17 Tricks and Things to Know About Air France KLM Flying Blue

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With US airlines regularly offering less value for their points, I’m putting together this series with background, tips, and tricks for frequent flyer programs programs whose points:

  • can be very useful to you
  • that you can earn easily by transferring in from bank rewards currencies.

I love flexible points far more than earning points in a single airline frequent flyer program. That helps me to diversify so I don’t get hurt as badly when one airline program devalues and that gives me the points I need, when I need them with the airline that has availability for the award that I want.

Here’s my tips for the Air France KLM Flying Blue program.

My Biggest Flexible Points Balance is With Chase Ultimate Rewards

A real go-to for the past 5 years has been the Chase Sapphire Preferred Card. It’s been reliably the most rewarding card for spend.

There’s a 50,000 point signup bonus (after $4000 spend within 3 months) and they’ll give you 5000 more points for adding a no fee authorized user to your account and making a purchase in those same 3 months. The card earns double points on travel and dining. So they start you off quickly with points, and you accumulate points quickly for your spending.

Chase points transfer to:

  • Airlines: United, Korean, Singapore, Air France KLM, Southwest, Virgin Atlantic, British Airways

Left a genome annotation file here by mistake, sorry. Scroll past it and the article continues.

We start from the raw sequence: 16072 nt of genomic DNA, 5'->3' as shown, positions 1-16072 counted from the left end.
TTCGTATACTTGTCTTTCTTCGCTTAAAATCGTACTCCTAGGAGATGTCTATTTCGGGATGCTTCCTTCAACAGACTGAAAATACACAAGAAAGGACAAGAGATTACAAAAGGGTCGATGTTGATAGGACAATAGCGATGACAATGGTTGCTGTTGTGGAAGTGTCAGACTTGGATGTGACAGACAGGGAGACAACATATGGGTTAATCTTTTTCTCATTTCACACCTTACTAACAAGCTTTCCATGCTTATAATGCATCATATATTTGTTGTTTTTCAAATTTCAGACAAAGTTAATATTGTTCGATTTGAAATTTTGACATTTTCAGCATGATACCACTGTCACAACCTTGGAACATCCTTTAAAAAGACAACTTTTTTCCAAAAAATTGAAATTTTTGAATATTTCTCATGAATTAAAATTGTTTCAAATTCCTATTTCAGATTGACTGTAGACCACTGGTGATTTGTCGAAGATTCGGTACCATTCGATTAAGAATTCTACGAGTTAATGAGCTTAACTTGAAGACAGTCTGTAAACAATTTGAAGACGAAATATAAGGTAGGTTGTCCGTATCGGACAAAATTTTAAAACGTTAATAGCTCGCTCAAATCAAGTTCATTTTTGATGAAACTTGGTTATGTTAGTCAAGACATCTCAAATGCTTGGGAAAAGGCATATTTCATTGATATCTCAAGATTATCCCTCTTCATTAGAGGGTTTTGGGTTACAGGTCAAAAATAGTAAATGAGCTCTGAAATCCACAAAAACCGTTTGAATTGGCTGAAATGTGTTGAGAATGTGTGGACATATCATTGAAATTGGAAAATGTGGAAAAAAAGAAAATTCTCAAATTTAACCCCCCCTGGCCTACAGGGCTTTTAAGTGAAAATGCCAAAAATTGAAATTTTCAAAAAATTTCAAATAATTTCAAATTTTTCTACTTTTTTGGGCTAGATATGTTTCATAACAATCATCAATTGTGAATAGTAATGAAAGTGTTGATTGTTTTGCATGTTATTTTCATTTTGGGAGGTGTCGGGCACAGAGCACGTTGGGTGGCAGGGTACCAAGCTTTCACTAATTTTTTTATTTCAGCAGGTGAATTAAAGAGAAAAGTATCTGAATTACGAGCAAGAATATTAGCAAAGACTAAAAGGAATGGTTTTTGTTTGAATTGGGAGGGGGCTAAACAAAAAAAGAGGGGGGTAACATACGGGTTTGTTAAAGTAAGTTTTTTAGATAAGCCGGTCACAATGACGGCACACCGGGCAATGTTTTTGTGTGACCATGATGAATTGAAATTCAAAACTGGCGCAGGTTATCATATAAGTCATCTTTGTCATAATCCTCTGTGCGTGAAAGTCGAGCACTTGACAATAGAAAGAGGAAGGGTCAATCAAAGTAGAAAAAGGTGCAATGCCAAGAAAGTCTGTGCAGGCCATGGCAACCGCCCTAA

• Hotels: Hyatt, Marriott, IHG, Ritz-Carlton

Air France KLM Actually Partners With Everyone

Air France KLM Flying Blue also partners with Citibank, American Express, and Starwood Preferred Guest. So you’ve got all the major transferrable points currencies covered, and it’s a place that you can pool your points from several different cards.

The Citi Prestige Card earns triple points on air and hotel and double points on restaurants and entertainment.

The Starwood Preferred Guest® Credit Card from American Express gives you 5000 bonus miles when transferring points into 20,000 miles. So you effectively earn 1.25 miles with the airline of your choice of over 30 airlines.

Important Tips, Tricks, and Cautions Using Air France KLM Flying Blue Miles

Here are 17 things a US-based frequent flyer should know about the Air France KLM Flying Blue program:

  1. Great award availability. They make far more award space available on Air France and KLM flights to their own members than they do to partners. I find really good space between the US and Europe, even on West Coast routes.


    Los Angeles – Paris for 2 Passengers in Business Class